Evaluating Truth and Validity Essay

Custom Student Mr. Teacher ENG 1001-04 5 May 2016

Evaluating Truth and Validity

Truth and validity are two different concepts which should not be confused, although they are usually taken as synonyms in common language. In logic, it is said that the argument is valid when the conclusion follows deductively from the premises. While of the premises and the conclusion is that they are true or false, the arguments are said to be valid or invalid. The validity or invalidity of the argument does not depend on its conclusion to be true. According to Moss (2007) “Understanding Truth aims to illuminate the notion of truth, and the role it plays in our ordinary thought, as well as in our logical, philosophical, and scientific theories. The argument is valid, when you have consistency and sense. It has coherence because the premises do not contradict each other and correspond to the conclusion” (para.12). Therefore, we must distinguish between the concept of truth and validity. Truth is something that is preached propositions or statements. Validity is predicated of the arguments. Truth makes reference to the content, and the validity to the shape or structure of the arguments.

This reading will address three scenarios in which it will evaluate each argument, using the 4-step process regarding truth and validity. The first scenario is “Power must be evil because it can corrupt people.” The first thing this paper will address is if the argument is stated fully and in a clear way. The statement has a hidden premise. The premise expressed of the statement can be view as Power is evil because it creates corruption. Therefore must powerful people are corrupt. The statement has errors affecting truth. From the statement we know that the statement is overgeneralizing its context because it is taking a valid point and it is extending it beyond the limits of reasonableness. Sometimes this statement can be true but we can’t assume all powerful people are evil. The fact that power corrupts all people is a negative statement.

All throughout history there has been many of people that had power that were not evil. For Example, Nelson Mandela was a very powerful man in South Africa. According to Vallely (2003) “His life was an inspiration not just in South Africa but throughout the world, to all who are oppressed and deprived, and to all who are opposed to oppression and deprivation. He was a model of faith, hope and charity” (para.11). In the other hand, there has been people corrupted that had power. For Example, Adolf Hitler and Napoleon were very powerful and corrupt individuals. According to Napoleon and Hitler (2010) “Both were heartless and cavalier about the lives of their men (Napoleon: “A man like me cares little about losing the lives of a million men”; Hitler: “I can send the flower of German youth into the hell of war without the slightest pity”).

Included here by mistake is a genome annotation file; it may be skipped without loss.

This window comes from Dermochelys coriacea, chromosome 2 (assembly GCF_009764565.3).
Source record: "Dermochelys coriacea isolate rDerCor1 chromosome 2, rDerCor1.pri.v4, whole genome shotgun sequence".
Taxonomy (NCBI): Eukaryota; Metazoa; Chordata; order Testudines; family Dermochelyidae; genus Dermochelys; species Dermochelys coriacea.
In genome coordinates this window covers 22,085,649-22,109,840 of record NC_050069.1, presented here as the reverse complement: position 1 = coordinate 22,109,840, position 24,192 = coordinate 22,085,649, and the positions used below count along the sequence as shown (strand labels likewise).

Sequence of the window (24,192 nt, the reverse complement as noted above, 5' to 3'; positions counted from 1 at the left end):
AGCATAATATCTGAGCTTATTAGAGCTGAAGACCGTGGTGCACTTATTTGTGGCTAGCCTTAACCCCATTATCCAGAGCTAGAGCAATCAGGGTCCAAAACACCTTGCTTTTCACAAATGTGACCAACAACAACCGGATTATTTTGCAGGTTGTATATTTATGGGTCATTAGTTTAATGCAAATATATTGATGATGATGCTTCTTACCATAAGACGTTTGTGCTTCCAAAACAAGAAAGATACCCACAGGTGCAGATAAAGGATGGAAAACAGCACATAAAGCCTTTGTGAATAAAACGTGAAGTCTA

As for their legacies, Seward states that Napoleon “began the irreversible destruction of the old hierarchical, Christian Europe and the Fuhrer completed it” (para.12). According Kivisto (2013) “Evil is an entity, person, place or thing that does not deserve compromise or negotiation. It must be destroyed. Dictionary. Reference.com describes it as “the force in nature that governs and gives rise to wickedness and sin” (para.2) Also, not all corrupt people are evil. Mexico, for example, is full of corrupt leaders, but in the other hand, there are not evil. Another corrupt organization is the Federation International of Football Association, known as FIFA, but is not evil. How corrupt you have to be to be consider “Evil”. There are people who are corrupt, but are not in any way evil. In conclusion, it is found that this argument is so flawed that the only thing to do is to throw it out and embrace a different argument. It is found that power if used right can do so much good, and if power is in the wrong hands it can do enormous harm.

The second scenario talks about “The credit card habit promotes careless spending, particularly among young people. Therefore, credit card companies should not be permitted to issue credit cards to anyone under age 21. This reading will evaluate truth and validity and also it will talk about the four step process in evaluating an argument. Not all young people are careless spenders. The statement “The credit card habit promotes careless spending, particularly among young people. Therefore, credit card companies should not be permitted to issue credit cards to anyone under age 21. Is not truth as it is written. From past experiences people came to the conclusion that in fact people under the age of 21 get into a lot of debt from credit cards, but not all the debt is form credit cards. Also, there is a lot of people that have credit card debt and over 21.